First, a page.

The first step is to separate salvageable items that cannot be washed from those that are washable. Wear gloves when handling these items. For items that can’t be washed, see the section on cleaning non-washable clothes and household textiles on the second page of this fact sheet. For washable items, do the following:
  • Take all items outside.
  • Rinse off any wet or muddyitems.
  • Allow all items to dry and shake out dried mud and dirt.
  • Drying in the sun will help prevent the growth of mildew.
  • If your laundry equipment is no longer safe to use, you will need to take the items to a laundromat or dry cleaner to be cleaned.

Washing Well—A Step-by-Step Guide

The following are recommendations for washing salvageable, washable clothing and household textiles.
1. Be sure water supply is clean and safe.
2. Use hot water, the recommended amount of heavy-duty laundry detergent, and 1/2 cup of water conditioner sold in grocery stores.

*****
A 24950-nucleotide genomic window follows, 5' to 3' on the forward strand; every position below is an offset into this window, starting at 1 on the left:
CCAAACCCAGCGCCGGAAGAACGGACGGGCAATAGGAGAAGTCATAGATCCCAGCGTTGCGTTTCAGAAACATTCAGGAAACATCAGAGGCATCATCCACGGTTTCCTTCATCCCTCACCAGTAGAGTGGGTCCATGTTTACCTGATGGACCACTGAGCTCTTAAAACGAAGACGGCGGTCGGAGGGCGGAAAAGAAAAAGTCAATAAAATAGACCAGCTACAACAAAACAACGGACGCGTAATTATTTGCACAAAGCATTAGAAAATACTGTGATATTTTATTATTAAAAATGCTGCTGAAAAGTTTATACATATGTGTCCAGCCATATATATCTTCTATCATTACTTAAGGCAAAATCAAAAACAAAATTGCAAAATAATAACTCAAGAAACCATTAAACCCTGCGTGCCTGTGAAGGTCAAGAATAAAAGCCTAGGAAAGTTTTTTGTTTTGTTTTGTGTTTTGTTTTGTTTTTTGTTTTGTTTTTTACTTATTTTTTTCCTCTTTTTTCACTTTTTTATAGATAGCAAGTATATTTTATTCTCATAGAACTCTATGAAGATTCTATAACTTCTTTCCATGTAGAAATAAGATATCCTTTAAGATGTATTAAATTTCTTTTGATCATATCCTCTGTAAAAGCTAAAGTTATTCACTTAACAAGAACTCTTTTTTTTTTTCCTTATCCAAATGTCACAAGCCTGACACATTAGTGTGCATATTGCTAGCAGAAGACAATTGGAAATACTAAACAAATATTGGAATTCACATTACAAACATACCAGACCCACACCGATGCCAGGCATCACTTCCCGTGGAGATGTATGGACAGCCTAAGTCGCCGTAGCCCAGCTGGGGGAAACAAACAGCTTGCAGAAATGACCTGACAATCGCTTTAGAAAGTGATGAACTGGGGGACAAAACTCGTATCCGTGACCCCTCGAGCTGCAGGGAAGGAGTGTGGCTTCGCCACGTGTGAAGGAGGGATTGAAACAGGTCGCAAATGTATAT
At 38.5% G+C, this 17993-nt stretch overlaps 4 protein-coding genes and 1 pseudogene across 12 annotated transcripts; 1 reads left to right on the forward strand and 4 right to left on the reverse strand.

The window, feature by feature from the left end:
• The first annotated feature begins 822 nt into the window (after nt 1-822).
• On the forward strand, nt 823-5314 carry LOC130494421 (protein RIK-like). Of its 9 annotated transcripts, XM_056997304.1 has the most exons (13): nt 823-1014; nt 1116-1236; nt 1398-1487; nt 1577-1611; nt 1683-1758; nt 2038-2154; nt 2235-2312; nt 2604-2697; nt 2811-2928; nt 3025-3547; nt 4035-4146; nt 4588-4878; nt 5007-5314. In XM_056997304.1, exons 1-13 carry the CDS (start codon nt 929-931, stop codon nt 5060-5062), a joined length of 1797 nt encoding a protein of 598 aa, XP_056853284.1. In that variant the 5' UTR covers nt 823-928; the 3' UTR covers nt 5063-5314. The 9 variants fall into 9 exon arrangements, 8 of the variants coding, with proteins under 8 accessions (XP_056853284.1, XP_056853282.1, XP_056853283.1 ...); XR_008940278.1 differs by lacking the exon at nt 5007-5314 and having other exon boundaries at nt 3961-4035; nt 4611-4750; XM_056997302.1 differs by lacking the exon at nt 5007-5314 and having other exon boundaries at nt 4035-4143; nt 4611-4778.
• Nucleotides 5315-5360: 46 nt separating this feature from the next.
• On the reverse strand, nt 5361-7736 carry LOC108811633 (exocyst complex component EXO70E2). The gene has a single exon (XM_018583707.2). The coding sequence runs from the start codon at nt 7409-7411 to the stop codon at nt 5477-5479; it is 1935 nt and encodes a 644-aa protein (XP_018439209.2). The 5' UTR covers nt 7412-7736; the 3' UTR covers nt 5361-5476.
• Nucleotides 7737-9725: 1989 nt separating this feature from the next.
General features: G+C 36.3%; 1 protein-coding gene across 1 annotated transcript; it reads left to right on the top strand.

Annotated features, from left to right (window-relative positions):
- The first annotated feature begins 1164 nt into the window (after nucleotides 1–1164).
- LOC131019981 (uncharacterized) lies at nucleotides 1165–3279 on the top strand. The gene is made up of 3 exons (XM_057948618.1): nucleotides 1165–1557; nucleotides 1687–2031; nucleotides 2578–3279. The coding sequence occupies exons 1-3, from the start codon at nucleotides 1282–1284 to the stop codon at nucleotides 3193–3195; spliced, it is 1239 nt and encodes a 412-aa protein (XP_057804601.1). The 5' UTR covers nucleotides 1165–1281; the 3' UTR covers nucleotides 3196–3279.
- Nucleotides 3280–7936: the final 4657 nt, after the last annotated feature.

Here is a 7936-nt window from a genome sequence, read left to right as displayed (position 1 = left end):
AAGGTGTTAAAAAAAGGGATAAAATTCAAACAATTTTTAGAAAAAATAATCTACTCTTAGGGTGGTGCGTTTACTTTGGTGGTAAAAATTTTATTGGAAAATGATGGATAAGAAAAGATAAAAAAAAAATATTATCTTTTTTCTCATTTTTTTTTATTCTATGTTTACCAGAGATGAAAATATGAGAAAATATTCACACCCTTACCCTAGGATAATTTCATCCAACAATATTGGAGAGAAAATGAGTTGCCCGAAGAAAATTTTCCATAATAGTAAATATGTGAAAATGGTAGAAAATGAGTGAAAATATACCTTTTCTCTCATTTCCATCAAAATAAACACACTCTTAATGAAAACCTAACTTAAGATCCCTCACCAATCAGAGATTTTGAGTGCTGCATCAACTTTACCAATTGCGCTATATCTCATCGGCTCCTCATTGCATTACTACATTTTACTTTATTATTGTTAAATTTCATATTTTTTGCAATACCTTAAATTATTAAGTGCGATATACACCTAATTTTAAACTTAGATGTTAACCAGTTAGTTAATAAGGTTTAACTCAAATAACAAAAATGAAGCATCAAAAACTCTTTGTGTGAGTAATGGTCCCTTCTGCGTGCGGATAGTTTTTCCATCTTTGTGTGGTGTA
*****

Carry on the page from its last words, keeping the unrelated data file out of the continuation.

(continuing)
3. Do not overload the washer.
4. Use a disinfectant in wash water to kill bacteria, mildew, and other microorganisms. According to the CDC, the word “disinfectant”and an EPA registration number must appear on a cleaning product label if the product meets the standards required as an effective disinfectant.
5. Use chlorine bleach if safe for fibers and dyes of fabric. Chlorine bleach can cause rust stains to appear on fabrics if there is a large amount of iron in soil deposits or water. Fill the washer with water and add the bleach before putting in the laundry, or use the automatic bleach dispenser on the washer.
6. If chlorine bleach is not safe to use with some of the textile items, use another type of disinfectant, such as one of the pine oils or other types of disinfectant products. Look for brands that carry a manufacturer label statement indicating the product is safe to use for laundering textile items.
7. Wool,spandex,nylon,and silk fibers are damaged by chlorine bleach. Hydrogen peroxide may help remove stains if the item can handle cleaning in water.
8. Never mix bleach with ammonia or ammonia-based cleaning products—the combination creates toxic fumes.